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14 thoughts on “Tutorial: BTT Manta M4P + CB1 installation guide for Voron 0.1”
After installing KlipperScreen (Installed!), Telegram Bot: Not installed!, Crowsnest: Incomplete! (In yellow type, no less), what should I do?
This is where the whole process went south for me. You say: cd ~/klipper/
make menuconfig, and hat’s supposed to get you to the place where you create the MCU edit. But it doesn’t!
This is also incorrect: “Run make to compile firmware，”klipper.bin” file will be generated in
home/pi/klipper/out folder when make is finished.” What one should do is Q / quit, which automatically SAVES the klipper.bin file. Then you have to get it, rename it, and put it INTO MAINSAIL (at least that’s what I know from Rolohaun).
It’s not incorrect you need to run the make command for it to generate the bin file.
That said you are correct it sort of assumes a few steps such as exiting the config menu and saving when doing so
What does this mean? “If successful you will get a visual display of the file system on the Gemini.” What is “on the Gemnini?”
This is a good point that is a typo/ommission in removing it!
You wrote: “Remove power from the Manta board and Insert SD card into the full size SD card slot. Plug the USB C cable back in to turn the board back on.” What about the micro SD card that’s still in it’s carrier? Should I have removed that after I pulled the power off the board? Should I remove it now? Or should I leave it in there (because the Hurakan needs that card to do it’s thing?)?
Leave it there 🙂
This is what really messed me up! You wrote: “We now need to get the board ID. Enter the command below and then copy the output and replace the one in the printer.cfg file.”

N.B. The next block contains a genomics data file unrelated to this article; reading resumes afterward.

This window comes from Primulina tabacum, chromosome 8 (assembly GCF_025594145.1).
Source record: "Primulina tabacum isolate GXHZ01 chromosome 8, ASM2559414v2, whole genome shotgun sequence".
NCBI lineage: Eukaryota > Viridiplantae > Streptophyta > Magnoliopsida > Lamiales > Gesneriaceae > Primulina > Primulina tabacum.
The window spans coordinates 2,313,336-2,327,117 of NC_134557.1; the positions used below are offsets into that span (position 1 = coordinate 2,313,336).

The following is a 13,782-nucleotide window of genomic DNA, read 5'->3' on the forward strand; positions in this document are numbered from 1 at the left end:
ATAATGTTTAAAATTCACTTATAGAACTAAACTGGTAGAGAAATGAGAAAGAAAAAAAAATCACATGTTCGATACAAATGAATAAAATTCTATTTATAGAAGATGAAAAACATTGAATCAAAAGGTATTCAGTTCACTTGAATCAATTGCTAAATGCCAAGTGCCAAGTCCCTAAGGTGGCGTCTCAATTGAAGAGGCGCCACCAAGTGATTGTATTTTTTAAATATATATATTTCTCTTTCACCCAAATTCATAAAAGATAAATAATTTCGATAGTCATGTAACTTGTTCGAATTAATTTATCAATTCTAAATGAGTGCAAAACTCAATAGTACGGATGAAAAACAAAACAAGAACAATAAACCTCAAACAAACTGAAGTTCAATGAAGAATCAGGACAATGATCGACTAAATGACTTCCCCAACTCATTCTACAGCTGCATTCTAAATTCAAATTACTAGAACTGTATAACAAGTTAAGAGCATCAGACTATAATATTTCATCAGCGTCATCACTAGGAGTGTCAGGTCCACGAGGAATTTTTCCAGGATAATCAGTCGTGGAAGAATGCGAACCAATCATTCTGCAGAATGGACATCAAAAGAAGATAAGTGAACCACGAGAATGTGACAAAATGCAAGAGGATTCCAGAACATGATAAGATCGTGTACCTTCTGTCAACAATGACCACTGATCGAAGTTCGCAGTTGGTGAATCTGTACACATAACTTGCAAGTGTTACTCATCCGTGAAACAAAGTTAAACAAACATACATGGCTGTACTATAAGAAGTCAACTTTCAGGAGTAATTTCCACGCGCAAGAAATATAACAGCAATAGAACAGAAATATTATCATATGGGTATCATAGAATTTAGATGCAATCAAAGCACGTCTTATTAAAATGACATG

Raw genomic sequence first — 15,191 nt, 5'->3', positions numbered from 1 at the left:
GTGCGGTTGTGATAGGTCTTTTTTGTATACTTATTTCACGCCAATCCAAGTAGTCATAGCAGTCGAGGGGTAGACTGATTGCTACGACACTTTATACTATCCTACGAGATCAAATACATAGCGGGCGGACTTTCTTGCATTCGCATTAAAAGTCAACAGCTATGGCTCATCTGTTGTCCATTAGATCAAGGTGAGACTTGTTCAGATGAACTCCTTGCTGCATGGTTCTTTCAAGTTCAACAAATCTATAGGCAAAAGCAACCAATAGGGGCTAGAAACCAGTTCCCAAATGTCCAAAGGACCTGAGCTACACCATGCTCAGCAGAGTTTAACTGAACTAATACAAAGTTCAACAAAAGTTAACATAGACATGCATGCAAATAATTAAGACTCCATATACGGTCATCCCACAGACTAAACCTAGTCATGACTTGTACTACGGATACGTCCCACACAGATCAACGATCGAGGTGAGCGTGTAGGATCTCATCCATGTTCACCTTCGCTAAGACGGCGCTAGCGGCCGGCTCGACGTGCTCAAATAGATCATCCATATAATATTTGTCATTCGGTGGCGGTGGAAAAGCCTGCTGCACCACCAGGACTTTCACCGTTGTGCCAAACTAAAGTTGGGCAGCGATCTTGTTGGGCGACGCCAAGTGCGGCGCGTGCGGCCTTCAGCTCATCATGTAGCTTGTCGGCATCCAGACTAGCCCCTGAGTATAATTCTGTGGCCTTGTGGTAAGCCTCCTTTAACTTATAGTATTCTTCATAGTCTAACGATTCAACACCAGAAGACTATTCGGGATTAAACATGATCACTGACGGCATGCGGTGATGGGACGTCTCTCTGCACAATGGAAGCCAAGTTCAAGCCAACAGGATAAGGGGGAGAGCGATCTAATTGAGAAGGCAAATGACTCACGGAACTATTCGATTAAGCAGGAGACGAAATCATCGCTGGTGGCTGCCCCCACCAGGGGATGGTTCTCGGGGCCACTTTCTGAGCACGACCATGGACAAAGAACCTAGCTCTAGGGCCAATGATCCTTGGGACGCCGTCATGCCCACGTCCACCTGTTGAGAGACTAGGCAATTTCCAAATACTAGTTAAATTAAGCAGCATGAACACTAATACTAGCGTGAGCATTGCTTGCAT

Enter the command WHERE? (I recognized the command and knew that it is used in PUTTY’S Command Line Editor, but that’s because I’ve seen this process before in Rolohaun’s series of videos on putting Klipper on the RPI / Raspberry Pi.)
Still, I think the lack of explanation at this point in your webpage will make people CRAZY!
Erm apologies maybe I am assuming too great an understanding of my readers.
But you are correct using it in the open putty ssh terminal session is correct.
You wrote: “ls /dev/serial/by-id/.” But I think you forgot that you’re IN KIAUH, which is a MENU-BASED program. Instead of typing that code at the “Perform action:” prompt, you need to enter 5, ENTER. The MCU ID will appear about the box called “Advanced Menu”
This is true, but that feature wasn’t always there. I’ve always used the command line option
Thank you for getting back to me on all of my snarky comments. Putting firmware that I have to make on control boards for 3D printers is my least favorite job in the whole wide world. Right now I’m trying to figure out why my 7” monitor isn’t working on my BIQU Hurakan. It worked with version 2.2.1 three months ago, perfectly! Then the printer fried itself to death because of a floating ground on the FG post of the PSU.